Facebook 'Other' Messages story inspires crazy discoveries at Slate.

A story has been circulating in recent days -- I posted one a few days ago -- about how Facebook files messages from people you don't normally interact with into a folder called "Other" that most users never notice.

The story itself is oddly controversial. Some people check their "Other" folder and discover nothing important, concluding that the whole story is no big deal. Others check their "Other" folder and discover hugely important messages.

That's what happen to Slate editor Elizabeth Weingarten.

She had left her brand-new MacBook Air in the back of a New York City taxi. She called the taxi company trying to track it down without success.

But when she read one of the stories about the "Other" folder, she checked hers, where she found a note from someone who had found her laptop -- from a few weeks earlier.

She lucked out, and the man still had her laptop. But without the story, she would have almost certainly missed the message.

Slate Reporter Will Oremus found in his "Other" a job offer he would have missed.

Slate Editor David Plotz found an invitation to be on Israeli TV, which he missed, as well as birthday wishes, fan mail and a distant cousin trying to make contact.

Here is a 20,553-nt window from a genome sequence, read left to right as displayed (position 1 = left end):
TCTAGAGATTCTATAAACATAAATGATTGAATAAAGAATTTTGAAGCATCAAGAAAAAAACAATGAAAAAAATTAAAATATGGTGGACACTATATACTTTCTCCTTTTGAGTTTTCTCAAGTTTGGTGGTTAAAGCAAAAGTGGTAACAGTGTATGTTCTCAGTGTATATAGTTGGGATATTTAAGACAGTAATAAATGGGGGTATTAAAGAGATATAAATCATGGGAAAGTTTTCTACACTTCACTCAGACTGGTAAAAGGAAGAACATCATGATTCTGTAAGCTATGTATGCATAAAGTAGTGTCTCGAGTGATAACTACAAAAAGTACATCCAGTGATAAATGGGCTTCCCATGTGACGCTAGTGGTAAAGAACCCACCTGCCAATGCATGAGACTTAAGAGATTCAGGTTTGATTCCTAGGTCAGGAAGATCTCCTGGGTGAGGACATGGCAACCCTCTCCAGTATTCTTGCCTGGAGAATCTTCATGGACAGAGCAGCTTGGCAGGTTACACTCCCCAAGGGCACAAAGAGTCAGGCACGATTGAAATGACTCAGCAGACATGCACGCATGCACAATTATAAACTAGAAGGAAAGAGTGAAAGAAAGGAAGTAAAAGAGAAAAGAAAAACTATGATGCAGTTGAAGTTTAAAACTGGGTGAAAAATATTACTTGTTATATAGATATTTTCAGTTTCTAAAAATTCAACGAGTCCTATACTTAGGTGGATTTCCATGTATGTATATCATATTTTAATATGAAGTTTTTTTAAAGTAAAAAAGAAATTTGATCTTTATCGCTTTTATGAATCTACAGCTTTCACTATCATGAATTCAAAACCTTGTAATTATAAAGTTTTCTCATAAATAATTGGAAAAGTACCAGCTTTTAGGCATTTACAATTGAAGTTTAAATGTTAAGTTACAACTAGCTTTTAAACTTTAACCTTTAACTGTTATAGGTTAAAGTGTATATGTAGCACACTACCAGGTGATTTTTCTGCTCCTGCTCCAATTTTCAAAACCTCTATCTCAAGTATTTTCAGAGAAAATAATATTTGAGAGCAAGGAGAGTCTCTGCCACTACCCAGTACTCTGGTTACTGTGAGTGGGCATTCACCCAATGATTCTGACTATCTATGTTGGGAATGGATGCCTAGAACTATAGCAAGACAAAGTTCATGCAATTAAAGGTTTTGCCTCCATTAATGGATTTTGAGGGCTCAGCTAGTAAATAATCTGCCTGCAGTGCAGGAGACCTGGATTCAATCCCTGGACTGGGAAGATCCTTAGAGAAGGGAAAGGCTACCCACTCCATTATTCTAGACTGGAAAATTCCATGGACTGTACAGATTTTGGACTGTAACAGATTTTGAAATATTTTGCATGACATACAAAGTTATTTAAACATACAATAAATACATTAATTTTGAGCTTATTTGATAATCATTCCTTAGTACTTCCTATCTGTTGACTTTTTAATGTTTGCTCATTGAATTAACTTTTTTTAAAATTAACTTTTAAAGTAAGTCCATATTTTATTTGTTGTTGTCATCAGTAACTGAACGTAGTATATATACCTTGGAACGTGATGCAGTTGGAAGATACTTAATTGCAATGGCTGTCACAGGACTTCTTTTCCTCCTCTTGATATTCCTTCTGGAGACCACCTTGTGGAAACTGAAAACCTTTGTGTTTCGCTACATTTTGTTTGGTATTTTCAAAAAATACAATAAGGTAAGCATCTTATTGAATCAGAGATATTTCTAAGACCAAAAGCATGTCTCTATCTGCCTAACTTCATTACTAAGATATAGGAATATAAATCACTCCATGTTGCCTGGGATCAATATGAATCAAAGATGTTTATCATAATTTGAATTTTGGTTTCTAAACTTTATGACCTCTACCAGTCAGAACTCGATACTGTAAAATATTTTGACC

And Deputy Editor Julia Turner found some weird gossip from old friend about their former roommate.

Still, many people maintain that Facebook's "Other" messages practice is no big deal because they personally haven't been screwed by the feature, and because they say it's the user's responsibility to make themselves familiar with all the features of the services they use.

But let's face it: Facebook's "Messages" is email. And the "Other" folder is a bit of a cross between, say, Gmail's spam filtering and Gmail's prioritization.

But Facebook does it all wrong. First, they base filtering on Facebook activity. By definition first contacts (like the MacBook Air guy) are unceremoniously filed away in the "Other" bin. That has got to be the lamest spam or prioritization criteria ever in the history of email services.

Second, they don't ask the user permission.

And third, they don't inform the user.

Contrast this with Gmail, which uses great spam and priority criteria, gives users the ability to affect future results, asks the user permission and informs them with both explicit notices and early understandable graphical elements.

I'm calling it: The Facebook "Other" folder is an epic fail.

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